PhD Candidate, Department of Economics


Contact Information

Department of Economics
Northwestern University
2211 Campus Drive
Evanston, IL 60208

Phone: 224-817-8604

fpoggi@u.northwestern.edu

Personal Website

 

 

Education

Ph.D., Economics, Northwestern University, 2021 (expected)
MA, Economics, Universidad de San Andrés, 2013.
BA, Economics, Universidad de San Andrés, 2012.

Primary Fields of Specialization

Microeconomic Theory

Secondary Fields of Specialization

Law and Economics, Innovation

Curriculum Vitae

Download Vita (PDF)

Job Market Paper

“The timing of complementary innovations” (draft coming soon.)

Socially-valuable technologies sometimes require complementary innovations. This paper studies the development of innovations that exhibit such complementarity. At each point in time, a unit of attention is allocated across different innovation projects. The projects are completed stochastically in the form of breakthroughs. The social value of the technology depends on the set of completed projects by the time the agent decides to stop the development stage. In some cases it is optimal to develop the innovations in sequence. In others, it is optimal to develop multiple innovations simultaneously. I provide conditions that determine the efficient timing of development: sequential development is efficient when costs are high and there is more uncertainty about the innovations’ rate of success. I compare the efficient allocation to the equilibrium outcome with a decentralized industry in which many firms compete for the development of the innovations.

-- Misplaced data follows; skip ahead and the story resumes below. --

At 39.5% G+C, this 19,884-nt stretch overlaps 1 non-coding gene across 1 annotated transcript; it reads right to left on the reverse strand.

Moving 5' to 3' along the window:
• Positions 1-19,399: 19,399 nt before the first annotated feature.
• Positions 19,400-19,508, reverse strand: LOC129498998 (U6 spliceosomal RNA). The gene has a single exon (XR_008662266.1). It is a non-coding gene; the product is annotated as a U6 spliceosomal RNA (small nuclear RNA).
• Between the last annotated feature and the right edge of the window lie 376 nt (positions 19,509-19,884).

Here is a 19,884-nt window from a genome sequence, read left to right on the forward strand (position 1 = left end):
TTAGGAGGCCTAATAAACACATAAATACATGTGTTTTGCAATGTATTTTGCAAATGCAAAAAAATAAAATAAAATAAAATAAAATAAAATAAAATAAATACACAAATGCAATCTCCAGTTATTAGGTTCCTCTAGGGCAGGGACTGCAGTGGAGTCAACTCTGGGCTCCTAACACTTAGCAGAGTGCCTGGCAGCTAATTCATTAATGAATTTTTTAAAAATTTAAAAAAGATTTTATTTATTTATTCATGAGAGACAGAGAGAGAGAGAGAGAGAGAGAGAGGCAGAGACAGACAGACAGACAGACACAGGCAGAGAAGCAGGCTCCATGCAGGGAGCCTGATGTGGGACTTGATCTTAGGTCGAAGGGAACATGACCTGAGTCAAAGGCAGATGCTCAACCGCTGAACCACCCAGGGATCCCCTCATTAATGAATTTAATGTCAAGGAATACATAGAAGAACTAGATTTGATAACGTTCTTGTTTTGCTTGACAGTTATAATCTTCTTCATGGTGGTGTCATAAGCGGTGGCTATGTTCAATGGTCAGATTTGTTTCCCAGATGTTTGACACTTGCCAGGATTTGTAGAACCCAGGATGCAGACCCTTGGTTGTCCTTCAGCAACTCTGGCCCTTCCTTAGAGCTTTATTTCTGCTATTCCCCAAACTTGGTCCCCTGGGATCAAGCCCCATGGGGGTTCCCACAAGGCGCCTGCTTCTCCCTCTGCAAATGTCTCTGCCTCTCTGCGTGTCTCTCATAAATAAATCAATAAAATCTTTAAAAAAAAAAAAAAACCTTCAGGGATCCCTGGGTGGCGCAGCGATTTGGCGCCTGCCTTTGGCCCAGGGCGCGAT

Other Research Papers

Market-based mechanisms” (joint with Quitzé Valenzuela-Stookey)

Decision makers frequently condition their actions on economic outcomes, e.g. asset prices, that they believe convey information about an unknown state. However the decision maker’s action, or expectations thereof, may also influence the outcome. In this paper we study the general problem of choosing decision rules mapping outcomes to actions in the presence of such feedback effects. We characterize the set of joint distributions of outcomes, actions, and states that can be implemented as the unique equilibrium by decision rules which satisfy a minimal notion of robustness to manipulation. Moreover, we show that all such equilibria are robust to model misspecification. This characterization of the feasible set greatly simplifies the problem of choosing decision rules. A simple graphical technique allows us to identify qualitative features of optimal policies. We illustrate the power of this approach with an application to corporate bailouts. The results are also useful for characterizing optimal decision rules when the requirement of unique implementation is relaxed.

Teaching

Most Recent Teacher Evaluations (PDF)

References

Prof. Jeffrey Ely (Committee Chair)
Prof. Bruno Strulovici
Prof. Wojciech Olszewski